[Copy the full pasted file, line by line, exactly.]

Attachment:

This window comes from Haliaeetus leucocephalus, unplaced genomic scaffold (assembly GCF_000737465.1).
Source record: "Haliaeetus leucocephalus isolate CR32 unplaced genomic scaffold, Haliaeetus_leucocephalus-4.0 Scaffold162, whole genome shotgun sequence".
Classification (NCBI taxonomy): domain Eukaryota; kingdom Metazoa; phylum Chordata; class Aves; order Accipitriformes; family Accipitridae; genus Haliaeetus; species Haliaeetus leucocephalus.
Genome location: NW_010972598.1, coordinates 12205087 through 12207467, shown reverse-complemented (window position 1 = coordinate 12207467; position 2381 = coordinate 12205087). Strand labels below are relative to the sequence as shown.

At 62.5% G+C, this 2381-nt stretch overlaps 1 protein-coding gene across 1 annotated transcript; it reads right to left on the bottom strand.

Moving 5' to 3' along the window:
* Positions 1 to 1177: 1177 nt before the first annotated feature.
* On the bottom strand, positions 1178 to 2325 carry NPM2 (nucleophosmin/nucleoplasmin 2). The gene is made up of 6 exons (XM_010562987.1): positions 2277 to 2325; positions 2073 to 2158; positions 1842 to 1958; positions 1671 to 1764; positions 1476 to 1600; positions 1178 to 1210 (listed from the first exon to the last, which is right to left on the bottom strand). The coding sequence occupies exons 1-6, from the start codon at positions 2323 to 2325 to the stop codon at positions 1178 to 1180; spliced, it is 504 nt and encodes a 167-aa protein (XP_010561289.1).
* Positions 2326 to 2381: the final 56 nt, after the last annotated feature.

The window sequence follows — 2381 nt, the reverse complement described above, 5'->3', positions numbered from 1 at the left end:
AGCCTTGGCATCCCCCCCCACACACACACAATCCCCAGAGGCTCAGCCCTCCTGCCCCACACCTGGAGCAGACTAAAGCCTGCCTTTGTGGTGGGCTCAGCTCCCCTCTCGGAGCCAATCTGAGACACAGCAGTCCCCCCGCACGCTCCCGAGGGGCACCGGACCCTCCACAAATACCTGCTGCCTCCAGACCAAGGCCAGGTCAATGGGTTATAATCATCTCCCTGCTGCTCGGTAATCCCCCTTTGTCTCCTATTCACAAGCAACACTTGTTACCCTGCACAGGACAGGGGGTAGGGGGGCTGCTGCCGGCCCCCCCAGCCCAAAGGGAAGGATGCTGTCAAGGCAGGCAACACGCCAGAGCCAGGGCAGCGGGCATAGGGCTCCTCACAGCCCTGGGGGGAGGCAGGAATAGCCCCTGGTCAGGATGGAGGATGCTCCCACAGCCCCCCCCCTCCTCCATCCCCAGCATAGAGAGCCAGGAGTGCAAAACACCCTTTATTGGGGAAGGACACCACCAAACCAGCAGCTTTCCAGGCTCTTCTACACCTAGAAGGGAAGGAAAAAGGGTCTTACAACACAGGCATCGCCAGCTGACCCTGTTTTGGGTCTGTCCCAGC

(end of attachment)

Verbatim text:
This window comes from Haliaeetus leucocephalus, unplaced genomic scaffold (assembly GCF_000737465.1).
Source record: "Haliaeetus leucocephalus isolate CR32 unplaced genomic scaffold, Haliaeetus_leucocephalus-4.0 Scaffold162, whole genome shotgun sequence".
Classification (NCBI taxonomy): domain Eukaryota; kingdom Metazoa; phylum Chordata; class Aves; order Accipitriformes; family Accipitridae; genus Haliaeetus; species Haliaeetus leucocephalus.
Genome location: NW_010972598.1, coordinates 12205087 through 12207467, shown reverse-complemented (window position 1 = coordinate 12207467; position 2381 = coordinate 12205087). Strand labels below are relative to the sequence as shown.

At 62.5% G+C, this 2381-nt stretch overlaps 1 protein-coding gene across 1 annotated transcript; it reads right to left on the bottom strand.

Moving 5' to 3' along the window:
* Positions 1 to 1177: 1177 nt before the first annotated feature.
* On the bottom strand, positions 1178 to 2325 carry NPM2 (nucleophosmin/nucleoplasmin 2). The gene is made up of 6 exons (XM_010562987.1): positions 2277 to 2325; positions 2073 to 2158; positions 1842 to 1958; positions 1671 to 1764; positions 1476 to 1600; positions 1178 to 1210 (listed from the first exon to the last, which is right to left on the bottom strand). The coding sequence occupies exons 1-6, from the start codon at positions 2323 to 2325 to the stop codon at positions 1178 to 1180; spliced, it is 504 nt and encodes a 167-aa protein (XP_010561289.1).
* Positions 2326 to 2381: the final 56 nt, after the last annotated feature.

The window sequence follows — 2381 nt, the reverse complement described above, 5'->3', positions numbered from 1 at the left end:
AGCCTTGGCATCCCCCCCCACACACACACAATCCCCAGAGGCTCAGCCCTCCTGCCCCACACCTGGAGCAGACTAAAGCCTGCCTTTGTGGTGGGCTCAGCTCCCCTCTCGGAGCCAATCTGAGACACAGCAGTCCCCCCGCACGCTCCCGAGGGGCACCGGACCCTCCACAAATACCTGCTGCCTCCAGACCAAGGCCAGGTCAATGGGTTATAATCATCTCCCTGCTGCTCGGTAATCCCCCTTTGTCTCCTATTCACAAGCAACACTTGTTACCCTGCACAGGACAGGGGGTAGGGGGGCTGCTGCCGGCCCCCCCAGCCCAAAGGGAAGGATGCTGTCAAGGCAGGCAACACGCCAGAGCCAGGGCAGCGGGCATAGGGCTCCTCACAGCCCTGGGGGGAGGCAGGAATAGCCCCTGGTCAGGATGGAGGATGCTCCCACAGCCCCCCCCCTCCTCCATCCCCAGCATAGAGAGCCAGGAGTGCAAAACACCCTTTATTGGGGAAGGACACCACCAAACCAGCAGCTTTCCAGGCTCTTCTACACCTAGAAGGGAAGGAAAAAGGGTCTTACAACACAGGCATCGCCAGCTGACCCTGTTTTGGGTCTGTCCCAGC